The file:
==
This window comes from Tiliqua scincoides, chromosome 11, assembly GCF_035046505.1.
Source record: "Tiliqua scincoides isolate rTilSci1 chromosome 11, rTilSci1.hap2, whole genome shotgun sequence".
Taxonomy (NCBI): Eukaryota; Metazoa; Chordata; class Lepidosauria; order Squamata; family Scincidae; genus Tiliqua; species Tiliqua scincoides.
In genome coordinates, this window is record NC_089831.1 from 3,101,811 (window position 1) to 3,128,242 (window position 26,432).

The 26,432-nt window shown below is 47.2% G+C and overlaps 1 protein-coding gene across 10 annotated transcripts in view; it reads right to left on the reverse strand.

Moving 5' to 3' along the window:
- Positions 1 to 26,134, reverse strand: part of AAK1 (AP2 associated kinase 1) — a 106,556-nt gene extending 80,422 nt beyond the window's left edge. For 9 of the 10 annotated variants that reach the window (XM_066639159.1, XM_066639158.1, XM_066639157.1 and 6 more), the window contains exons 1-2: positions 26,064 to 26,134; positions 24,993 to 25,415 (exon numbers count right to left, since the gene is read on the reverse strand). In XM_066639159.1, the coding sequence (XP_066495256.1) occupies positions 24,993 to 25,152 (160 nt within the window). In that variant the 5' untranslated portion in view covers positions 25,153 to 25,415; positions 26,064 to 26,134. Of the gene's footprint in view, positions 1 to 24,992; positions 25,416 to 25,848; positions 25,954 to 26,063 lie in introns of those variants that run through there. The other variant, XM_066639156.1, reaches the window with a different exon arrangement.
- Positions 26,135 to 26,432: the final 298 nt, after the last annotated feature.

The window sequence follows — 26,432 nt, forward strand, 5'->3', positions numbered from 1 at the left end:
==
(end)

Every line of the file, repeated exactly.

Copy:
This window comes from Tiliqua scincoides, chromosome 11, assembly GCF_035046505.1.
Source record: "Tiliqua scincoides isolate rTilSci1 chromosome 11, rTilSci1.hap2, whole genome shotgun sequence".
Taxonomy (NCBI): Eukaryota; Metazoa; Chordata; class Lepidosauria; order Squamata; family Scincidae; genus Tiliqua; species Tiliqua scincoides.
In genome coordinates, this window is record NC_089831.1 from 3,101,811 (window position 1) to 3,128,242 (window position 26,432).

The 26,432-nt window shown below is 47.2% G+C and overlaps 1 protein-coding gene across 10 annotated transcripts in view; it reads right to left on the reverse strand.

Moving 5' to 3' along the window:
- Positions 1 to 26,134, reverse strand: part of AAK1 (AP2 associated kinase 1) — a 106,556-nt gene extending 80,422 nt beyond the window's left edge. For 9 of the 10 annotated variants that reach the window (XM_066639159.1, XM_066639158.1, XM_066639157.1 and 6 more), the window contains exons 1-2: positions 26,064 to 26,134; positions 24,993 to 25,415 (exon numbers count right to left, since the gene is read on the reverse strand). In XM_066639159.1, the coding sequence (XP_066495256.1) occupies positions 24,993 to 25,152 (160 nt within the window). In that variant the 5' untranslated portion in view covers positions 25,153 to 25,415; positions 26,064 to 26,134. Of the gene's footprint in view, positions 1 to 24,992; positions 25,416 to 25,848; positions 25,954 to 26,063 lie in introns of those variants that run through there. The other variant, XM_066639156.1, reaches the window with a different exon arrangement.
- Positions 26,135 to 26,432: the final 298 nt, after the last annotated feature.

The window sequence follows — 26,432 nt, forward strand, 5'->3', positions numbered from 1 at the left end: